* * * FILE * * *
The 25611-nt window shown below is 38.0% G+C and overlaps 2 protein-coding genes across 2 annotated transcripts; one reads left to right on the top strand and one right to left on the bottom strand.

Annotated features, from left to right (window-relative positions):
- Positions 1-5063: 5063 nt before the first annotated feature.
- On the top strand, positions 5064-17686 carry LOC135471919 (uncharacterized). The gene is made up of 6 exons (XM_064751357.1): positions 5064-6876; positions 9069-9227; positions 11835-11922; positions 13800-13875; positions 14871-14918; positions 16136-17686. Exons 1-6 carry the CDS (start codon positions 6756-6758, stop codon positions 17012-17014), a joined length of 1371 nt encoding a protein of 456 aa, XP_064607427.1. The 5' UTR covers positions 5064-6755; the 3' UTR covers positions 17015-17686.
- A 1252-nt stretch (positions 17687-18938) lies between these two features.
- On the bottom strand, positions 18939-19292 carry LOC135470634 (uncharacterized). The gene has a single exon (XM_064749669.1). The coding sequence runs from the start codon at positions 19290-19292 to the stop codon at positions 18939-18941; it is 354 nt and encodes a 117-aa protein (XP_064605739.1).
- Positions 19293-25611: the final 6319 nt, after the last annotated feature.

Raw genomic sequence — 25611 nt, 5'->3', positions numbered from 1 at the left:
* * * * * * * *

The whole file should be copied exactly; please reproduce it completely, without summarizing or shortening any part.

The 25611-nt window shown below is 38.0% G+C and overlaps 2 protein-coding genes across 2 annotated transcripts; one reads left to right on the top strand and one right to left on the bottom strand.

Annotated features, from left to right (window-relative positions):
- Positions 1-5063: 5063 nt before the first annotated feature.
- On the top strand, positions 5064-17686 carry LOC135471919 (uncharacterized). The gene is made up of 6 exons (XM_064751357.1): positions 5064-6876; positions 9069-9227; positions 11835-11922; positions 13800-13875; positions 14871-14918; positions 16136-17686. Exons 1-6 carry the CDS (start codon positions 6756-6758, stop codon positions 17012-17014), a joined length of 1371 nt encoding a protein of 456 aa, XP_064607427.1. The 5' UTR covers positions 5064-6755; the 3' UTR covers positions 17015-17686.
- A 1252-nt stretch (positions 17687-18938) lies between these two features.
- On the bottom strand, positions 18939-19292 carry LOC135470634 (uncharacterized). The gene has a single exon (XM_064749669.1). The coding sequence runs from the start codon at positions 19290-19292 to the stop codon at positions 18939-18941; it is 354 nt and encodes a 117-aa protein (XP_064605739.1).
- Positions 19293-25611: the final 6319 nt, after the last annotated feature.

Raw genomic sequence — 25611 nt, 5'->3', positions numbered from 1 at the left: